Wolf Moon

I missed the superbloodwolfmoon thing this week: cloud hid it in Oxford, although lots of amazing pictures emerged around the place. I tried, in compensation, to write a blog post linking back to my earlier explorations of Wolves and Red Riding Hood (my “Jack Zipes schitck” as someone described it) and the stuff I mull over a lot around outdoors and storytelling and wolves, and maybe (although this is where I stumbled and tripped) on the Black Dog of depression, nipping my heels nearly all this Christmas.

However, the death of Mary Oliver prompted me to buy a collection of her poems and comment on them. Social Media had all sorts going on – as is the way, some friendly and some not-so-friendly – but with today’s cold weather in England, I thought I would cite one of her bleaker pieces as apt for the weather and the moon:

Wolf Moon

Now in the season
of hungry mice,
cold rabbits
lean owls
hunkering with their lamp-eyes
in the leafless lanes
in the needled dark;
now is the season
when the kittle fox
comes to town
in the blue valley
or early morning;
now is the season
of iron rivers,
bloody crossings,
flaring winds,
birds frozen
in their tent of weeds,
their music spent
and blown like smoke
to the blue of the sky;
now is the season
of the hunter Death;
with his belt of knives,
his black snowshoes,
he means to cleanse
the earth of fat;
his gray shadows
are out and running – under
the moon, the pines,
down snow-filled trails they carry
the red whips of their music,
their footfalls quick as hammers,
from cabin to cabin,
from bed to bed,
from dreamer to dreamer.

Superb, and as bleak as the landscape and weather she is writing about.  It’s over ten years since I began to explore children’s literature as means to look at the outdoors, and literature continues to be a lens I use to look at how we react to landscape. My brother, I note (as I type), is in the snow at the Cat and Fiddle – close to Thursbitch in the snow. I think of Jack Turner, and the car off the road we saw in the fog by there:  worlds collide.

In Wolf Moon Oliver picks up the themes of Death and cold –  “his belt of knives,” “his gray shadows” –  in an almost Grendel (ettin or þurs)-like way; this is a Big Thing to terrify, with the wolves’ howling as the “red whips of their music” disturb the night. Because it is (perhaps) a simple point to make, but I feel it needs making: Mary Oliver is a good poet, not always writing comfortable nature poetry about childhood or inspirational lines about

I was thinking
so this is how you swim inward,
so this is how you flow outward,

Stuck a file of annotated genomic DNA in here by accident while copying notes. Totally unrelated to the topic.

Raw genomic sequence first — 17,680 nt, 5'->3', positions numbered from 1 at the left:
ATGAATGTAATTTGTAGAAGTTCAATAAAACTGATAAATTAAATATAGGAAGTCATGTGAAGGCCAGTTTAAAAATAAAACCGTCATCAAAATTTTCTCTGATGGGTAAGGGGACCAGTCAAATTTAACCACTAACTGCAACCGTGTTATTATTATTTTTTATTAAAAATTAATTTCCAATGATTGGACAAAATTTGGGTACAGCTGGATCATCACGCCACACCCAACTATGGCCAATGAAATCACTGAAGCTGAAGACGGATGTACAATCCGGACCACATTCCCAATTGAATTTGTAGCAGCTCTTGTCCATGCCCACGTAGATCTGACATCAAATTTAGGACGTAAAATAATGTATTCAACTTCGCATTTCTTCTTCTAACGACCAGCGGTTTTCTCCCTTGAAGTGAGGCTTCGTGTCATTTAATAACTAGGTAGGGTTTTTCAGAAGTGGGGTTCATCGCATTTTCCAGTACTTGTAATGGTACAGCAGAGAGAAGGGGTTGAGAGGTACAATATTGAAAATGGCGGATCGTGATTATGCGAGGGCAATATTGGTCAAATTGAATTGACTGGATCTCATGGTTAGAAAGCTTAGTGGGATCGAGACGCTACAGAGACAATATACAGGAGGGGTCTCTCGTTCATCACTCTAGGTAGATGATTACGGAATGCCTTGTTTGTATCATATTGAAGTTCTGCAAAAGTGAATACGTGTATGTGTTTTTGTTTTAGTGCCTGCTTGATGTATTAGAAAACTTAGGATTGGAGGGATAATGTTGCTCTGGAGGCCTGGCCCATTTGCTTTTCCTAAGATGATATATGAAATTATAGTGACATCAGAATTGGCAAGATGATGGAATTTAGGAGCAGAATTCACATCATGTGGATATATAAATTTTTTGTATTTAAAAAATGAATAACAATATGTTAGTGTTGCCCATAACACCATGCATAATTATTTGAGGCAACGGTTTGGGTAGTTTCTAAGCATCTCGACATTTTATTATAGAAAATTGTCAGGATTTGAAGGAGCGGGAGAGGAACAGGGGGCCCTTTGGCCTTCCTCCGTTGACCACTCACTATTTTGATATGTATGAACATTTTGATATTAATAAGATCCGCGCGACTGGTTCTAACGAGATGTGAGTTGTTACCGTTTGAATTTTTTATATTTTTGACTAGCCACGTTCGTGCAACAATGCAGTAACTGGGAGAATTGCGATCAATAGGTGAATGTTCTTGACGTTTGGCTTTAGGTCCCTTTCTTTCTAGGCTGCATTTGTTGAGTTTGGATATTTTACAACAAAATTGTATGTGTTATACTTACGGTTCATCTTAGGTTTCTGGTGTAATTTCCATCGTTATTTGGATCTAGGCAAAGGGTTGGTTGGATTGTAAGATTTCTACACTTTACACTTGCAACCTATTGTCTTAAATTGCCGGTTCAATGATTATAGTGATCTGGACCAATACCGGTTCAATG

so this is how you pray.

Five A.M. in the Pinewoods

and her sharp eye and the writing that comes from it is able to look at the aspects of nature that humanity finds inimical – and has, in some ways dedicated a lot of its evolutionary history to conquering.  She is able to write about the “roaring flamboyance” of the sea and the “hallowed lime” of owl pellets: the memento mori we can gain outdoors  that I mentioned in my earlier post.

The response of literature to the winter is itself interesting, and writers such as J R R Tolkien (think Caradhras the cruel) and Kenneth Grahame give vivid pictures of its dangers: although snow in The Wind in the Willows is softening, almost redemptive, the creepiness of Mole’s wintry experiences in the Wild Wood are very expressive “Then the faces began…Then the whistling began…Then the pattering began.” The winter wood; the dark wood; img_1355the wild wood as evening closes in. More modern writers have given us some great examples of snowy landscapes and confronting death: Philip Pullman works the theme extremely well in Northern Lights; Michelle Paver is terrifying in her adult book Dark Matter but also richly descrtiptive as Torak  battles the limits of human (and animal) endurance in the snow, and (again for adults – I wonder if this is significant) Garner deals with death and loss in the ice in Boneland, a death that stalks both strands of the book in different ways.

It seems to me that the immediate reaction is to see “outdoors” as somewhere positive, just in the same way as Mary Oliver is seen as uplifting – but we take on these broad judgments without thinking at our peril: literature does well to remind us that the outdoors is not always friendly, as sudden blizzards by Cat’s Tor can show.

Hope you’re OK, Mark.

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